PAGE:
However, the assets and liabilities that they own are far worth far more than what they earn as salaries and travel allowances. Equally, President Barrow’s remuneration as President of the Republic is not published in an official gazette, according to the law the President’s total emoluments should be public or publish in an official gazette for public knowledge. So, anything over and above his income needs to be explained. If the extra income is a gift from friends, we should know who those friends are, and where they were before he became President. Let him explain why they are giving him money now, which they never used to give him before he became President.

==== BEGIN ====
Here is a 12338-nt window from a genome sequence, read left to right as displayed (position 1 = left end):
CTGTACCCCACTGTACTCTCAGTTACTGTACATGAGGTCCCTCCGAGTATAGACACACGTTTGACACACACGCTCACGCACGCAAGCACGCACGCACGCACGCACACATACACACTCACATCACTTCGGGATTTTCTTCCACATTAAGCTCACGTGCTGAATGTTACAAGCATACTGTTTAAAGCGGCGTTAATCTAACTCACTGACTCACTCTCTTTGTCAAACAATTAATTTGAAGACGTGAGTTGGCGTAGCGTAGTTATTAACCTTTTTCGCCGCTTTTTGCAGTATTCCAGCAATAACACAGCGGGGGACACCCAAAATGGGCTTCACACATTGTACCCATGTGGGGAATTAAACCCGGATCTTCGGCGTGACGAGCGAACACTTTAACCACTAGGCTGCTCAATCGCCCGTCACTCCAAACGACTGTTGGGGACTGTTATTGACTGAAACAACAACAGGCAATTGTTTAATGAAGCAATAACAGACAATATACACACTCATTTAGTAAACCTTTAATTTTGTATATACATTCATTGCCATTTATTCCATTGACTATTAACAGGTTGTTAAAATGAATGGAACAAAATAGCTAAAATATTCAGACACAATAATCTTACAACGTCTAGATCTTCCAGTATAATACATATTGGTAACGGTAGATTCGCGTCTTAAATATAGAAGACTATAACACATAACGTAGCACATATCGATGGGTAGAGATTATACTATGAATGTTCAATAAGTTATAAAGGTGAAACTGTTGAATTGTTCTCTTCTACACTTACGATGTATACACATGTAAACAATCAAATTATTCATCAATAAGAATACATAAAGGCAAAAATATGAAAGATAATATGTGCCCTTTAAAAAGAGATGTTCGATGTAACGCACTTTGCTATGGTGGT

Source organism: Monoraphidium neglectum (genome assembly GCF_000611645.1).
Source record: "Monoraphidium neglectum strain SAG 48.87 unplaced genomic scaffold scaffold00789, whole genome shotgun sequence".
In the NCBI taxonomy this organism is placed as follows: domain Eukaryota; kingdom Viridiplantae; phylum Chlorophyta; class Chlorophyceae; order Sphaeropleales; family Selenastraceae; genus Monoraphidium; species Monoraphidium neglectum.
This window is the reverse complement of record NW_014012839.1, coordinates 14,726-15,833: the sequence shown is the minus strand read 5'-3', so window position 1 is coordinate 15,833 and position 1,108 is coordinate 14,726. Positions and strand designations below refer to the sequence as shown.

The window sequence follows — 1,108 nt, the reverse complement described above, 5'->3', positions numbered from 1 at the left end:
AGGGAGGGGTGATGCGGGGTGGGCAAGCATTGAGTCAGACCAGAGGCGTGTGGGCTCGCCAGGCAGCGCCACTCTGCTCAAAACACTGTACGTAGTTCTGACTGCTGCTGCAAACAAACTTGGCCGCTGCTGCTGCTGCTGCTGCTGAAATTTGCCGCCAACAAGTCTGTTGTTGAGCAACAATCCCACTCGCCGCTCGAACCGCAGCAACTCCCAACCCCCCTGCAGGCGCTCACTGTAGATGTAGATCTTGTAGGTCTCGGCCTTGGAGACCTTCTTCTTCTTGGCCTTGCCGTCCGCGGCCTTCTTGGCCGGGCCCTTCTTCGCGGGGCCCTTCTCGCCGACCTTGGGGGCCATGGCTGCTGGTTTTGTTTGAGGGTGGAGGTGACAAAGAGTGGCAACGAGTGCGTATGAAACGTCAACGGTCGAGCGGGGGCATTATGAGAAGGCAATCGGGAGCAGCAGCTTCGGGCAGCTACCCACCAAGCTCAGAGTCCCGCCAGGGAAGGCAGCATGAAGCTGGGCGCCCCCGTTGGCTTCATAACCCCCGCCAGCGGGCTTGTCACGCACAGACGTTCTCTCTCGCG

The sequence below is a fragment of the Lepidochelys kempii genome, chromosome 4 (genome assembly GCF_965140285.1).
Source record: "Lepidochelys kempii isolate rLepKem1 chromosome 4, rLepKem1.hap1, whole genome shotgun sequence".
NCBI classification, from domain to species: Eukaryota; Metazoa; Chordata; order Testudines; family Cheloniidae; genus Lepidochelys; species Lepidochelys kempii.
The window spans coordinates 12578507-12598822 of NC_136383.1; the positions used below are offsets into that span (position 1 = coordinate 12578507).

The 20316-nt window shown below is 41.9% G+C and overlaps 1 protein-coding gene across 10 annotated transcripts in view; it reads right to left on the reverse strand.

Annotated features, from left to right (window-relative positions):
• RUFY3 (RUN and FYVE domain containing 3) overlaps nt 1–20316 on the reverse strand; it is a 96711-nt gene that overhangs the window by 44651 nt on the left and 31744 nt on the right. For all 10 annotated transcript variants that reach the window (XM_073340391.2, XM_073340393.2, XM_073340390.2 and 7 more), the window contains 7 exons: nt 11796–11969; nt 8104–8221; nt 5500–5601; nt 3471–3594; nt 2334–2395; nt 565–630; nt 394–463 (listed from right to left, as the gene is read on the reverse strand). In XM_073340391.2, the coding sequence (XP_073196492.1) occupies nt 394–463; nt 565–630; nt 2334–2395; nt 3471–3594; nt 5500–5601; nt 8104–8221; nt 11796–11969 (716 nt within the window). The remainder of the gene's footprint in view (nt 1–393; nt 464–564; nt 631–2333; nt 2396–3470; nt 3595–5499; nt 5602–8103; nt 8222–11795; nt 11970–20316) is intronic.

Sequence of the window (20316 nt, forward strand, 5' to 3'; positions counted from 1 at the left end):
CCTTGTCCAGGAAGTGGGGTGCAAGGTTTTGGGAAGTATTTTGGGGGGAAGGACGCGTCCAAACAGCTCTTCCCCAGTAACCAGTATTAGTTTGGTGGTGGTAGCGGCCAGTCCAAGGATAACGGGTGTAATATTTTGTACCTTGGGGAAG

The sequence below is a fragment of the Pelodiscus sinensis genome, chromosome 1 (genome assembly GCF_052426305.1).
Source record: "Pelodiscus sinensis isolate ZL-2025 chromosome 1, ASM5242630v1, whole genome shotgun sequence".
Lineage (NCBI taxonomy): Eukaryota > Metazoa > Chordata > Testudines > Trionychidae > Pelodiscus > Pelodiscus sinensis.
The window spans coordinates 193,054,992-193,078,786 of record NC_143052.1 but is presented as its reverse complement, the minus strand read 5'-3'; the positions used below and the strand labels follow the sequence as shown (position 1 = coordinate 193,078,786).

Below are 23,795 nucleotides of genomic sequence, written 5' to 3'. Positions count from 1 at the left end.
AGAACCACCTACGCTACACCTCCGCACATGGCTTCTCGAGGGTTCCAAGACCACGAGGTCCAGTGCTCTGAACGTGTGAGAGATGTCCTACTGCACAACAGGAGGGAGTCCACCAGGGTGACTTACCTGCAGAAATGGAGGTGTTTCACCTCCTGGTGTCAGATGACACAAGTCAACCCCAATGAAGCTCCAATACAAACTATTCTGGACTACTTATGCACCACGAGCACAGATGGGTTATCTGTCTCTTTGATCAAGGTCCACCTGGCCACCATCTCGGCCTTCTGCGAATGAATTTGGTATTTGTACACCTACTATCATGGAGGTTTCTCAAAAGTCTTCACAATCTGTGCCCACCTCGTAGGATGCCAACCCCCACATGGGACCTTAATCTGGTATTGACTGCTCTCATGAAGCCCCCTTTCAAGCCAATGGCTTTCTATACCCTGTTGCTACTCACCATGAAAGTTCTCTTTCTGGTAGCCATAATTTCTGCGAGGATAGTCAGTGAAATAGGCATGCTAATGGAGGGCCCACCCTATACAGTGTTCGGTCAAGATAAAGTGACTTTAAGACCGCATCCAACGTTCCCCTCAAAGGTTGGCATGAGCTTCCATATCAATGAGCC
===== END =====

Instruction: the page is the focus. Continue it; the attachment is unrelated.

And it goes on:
President Barrow was a real estate petty businessman, and there is no evidence that he inherited wealth from his family. How much was his net income worth before he became president of the Gambia on January 19, 2017, when it became a “kitchen table” conversation amongst electorates in terms of how much wealth that President Barrow and his government officials have amassed since coming into power.

President Adama Barrow